After we got to Cairo some of us went out to get a taste of the city. It was wonderful to have only 4 in the group, and with how strict all of the rules have been up till now I felt like I was doing something wrong flagging down a shady taxi and haggling the price myself on a dark street.
Day 3
The next day we toured the pyramids, went down in the tomb of Kafre (the guy whose face is supposed to be on the sphinx and has the second largest pyramid), toured the sphinx and an ancient temple nearby. We then went to the first step pyramids or the stacked mastabas created by Imhotep and got to go into one of those tombs. We also toured Memphis before going to catch a flight to Luxor.
Day 4
Toured the Valley of the Kings and went into 4 tombs, including King Tut's. Went to the funerary temple of Ramses III. Saw the Colossus of Memnon. Went on a Falukah ride and then a camel ride. That evening the guys split up to take the girls shopping.
Day 5
Carriage ride to Karnak Temple and then to Luxor Temple. Went swimming and then shopping again (shopping here means going to the Bazaars and haggling for hours). Got on the night train back to Cairo.
Day 6
After a miserable night sleep and bad train food we got back to our previous hotel in Cairo and had a real breakfast and then a Sacrament meeting. The guys had gotten together last Shabbat and worked out Brightly Beams, and considering half of us were sick, we had no piano, and we'd only practiced once, it was really good. We then toured the Egyptian Museum. Next, we went to the Khan al-Khalili Bazaar which was the best bazaar we'd been to, but we only had an hour. Lunch was at the Hard Rock Cafe.
Day 7
We toured the Cairo Citadel and learned a bit more about Islam. We had McDonalds to go for lunch. Then we drove straight to Mt. Sinai and went straight to bed.
Day 8
After maybe 4 hours of sleep we got up at 2 am to go and hike the mountain to be on top for the sunrise. It was cold on the ground before we started so I bought a tapestry-like blanket while waiting for everyone to load the bus. I used one of those traditional men's head scarf things to keep my head warm. We made it to the top of Mt. Sinai in plenty of time (those of us at the front were huddling together for over an hour and a half) for the sunrise. We had planned a religion class up there, but we were all so cold we took a group picture and went back down. We then had lunch and got on the bus to come back to Jerusalem. We stopped for dinner at the Kibbutz, and then got home around midnight.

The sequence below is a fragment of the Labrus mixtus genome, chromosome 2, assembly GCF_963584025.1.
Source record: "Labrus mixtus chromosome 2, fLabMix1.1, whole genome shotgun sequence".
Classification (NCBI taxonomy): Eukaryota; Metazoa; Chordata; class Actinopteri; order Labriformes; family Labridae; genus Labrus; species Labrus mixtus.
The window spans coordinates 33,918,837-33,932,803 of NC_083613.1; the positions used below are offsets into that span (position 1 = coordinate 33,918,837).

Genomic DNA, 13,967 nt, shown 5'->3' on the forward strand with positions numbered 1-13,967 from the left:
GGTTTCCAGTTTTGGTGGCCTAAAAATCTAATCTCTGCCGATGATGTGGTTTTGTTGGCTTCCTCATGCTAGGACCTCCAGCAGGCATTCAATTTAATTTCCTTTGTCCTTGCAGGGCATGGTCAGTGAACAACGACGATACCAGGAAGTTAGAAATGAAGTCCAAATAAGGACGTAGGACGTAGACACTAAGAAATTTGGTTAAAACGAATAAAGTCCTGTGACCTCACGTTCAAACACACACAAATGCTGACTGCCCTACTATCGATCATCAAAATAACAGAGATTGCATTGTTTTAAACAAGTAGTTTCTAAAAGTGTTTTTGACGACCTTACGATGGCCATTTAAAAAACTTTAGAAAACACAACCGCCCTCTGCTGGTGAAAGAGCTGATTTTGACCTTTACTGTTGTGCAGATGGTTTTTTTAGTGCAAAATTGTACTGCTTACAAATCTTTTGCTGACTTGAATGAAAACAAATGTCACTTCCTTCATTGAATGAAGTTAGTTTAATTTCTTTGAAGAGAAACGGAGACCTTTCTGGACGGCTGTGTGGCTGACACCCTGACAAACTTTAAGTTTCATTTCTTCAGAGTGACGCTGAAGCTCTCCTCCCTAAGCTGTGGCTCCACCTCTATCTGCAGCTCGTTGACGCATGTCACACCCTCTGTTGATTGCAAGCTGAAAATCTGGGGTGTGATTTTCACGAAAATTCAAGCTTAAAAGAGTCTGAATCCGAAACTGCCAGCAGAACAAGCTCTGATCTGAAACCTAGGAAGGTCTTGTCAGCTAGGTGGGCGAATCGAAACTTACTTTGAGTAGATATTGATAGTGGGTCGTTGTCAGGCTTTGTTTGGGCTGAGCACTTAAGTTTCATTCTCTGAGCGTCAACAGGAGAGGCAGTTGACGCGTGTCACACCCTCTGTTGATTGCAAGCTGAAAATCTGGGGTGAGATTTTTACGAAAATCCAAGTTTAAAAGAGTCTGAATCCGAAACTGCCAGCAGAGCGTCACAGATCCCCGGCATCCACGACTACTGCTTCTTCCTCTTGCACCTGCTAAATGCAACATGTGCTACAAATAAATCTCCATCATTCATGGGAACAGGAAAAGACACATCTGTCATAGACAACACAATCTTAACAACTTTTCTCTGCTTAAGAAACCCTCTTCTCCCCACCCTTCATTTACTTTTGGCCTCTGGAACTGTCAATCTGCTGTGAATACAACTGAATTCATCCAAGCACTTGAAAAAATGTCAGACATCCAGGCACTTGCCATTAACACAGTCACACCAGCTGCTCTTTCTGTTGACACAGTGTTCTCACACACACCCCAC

Wednesday, January 21, 2009

Minor Update

Ok, I am obviously not very good at this whole blogging thing. I've now been here for a couple of weeks. We have gone to the normal sites like the Dome of the Rock, the Western Wall, the Garden of Gethsemane, the Garden Tomb, the Church of the Holy Sepulcher, Kotel Tunnel, a walk on the ramparts of the walls of the old city, and we have done lots of walking around the place. We are going to Egypt on Sunday. Um, yeah, that's about all I'm going to say right now.

Friday, January 9, 2009

The beginning

I don't have a lot to say yet. We got to Jerusalem just a few days ago and this is the first day that I am not brain dead from jet lag. Most of us had to take 4 flights to get here, and since then we have had lots of orientation meetings and a really quick walking tour of the old city. The center is incredible! Every view is stunning. The architecture is marvelous. Even the drinking fountains are made of chipped limestone. Our academic schedule is a little bit more than just rigorous, with us already having had to read 20 chapters in Genesis and over 100 pages in other text books (classes started yesterday, and all of that was due before class and the 100 pages weren't assigned until two days ago). I am excited for the material though. The field trips are also going to be incredible.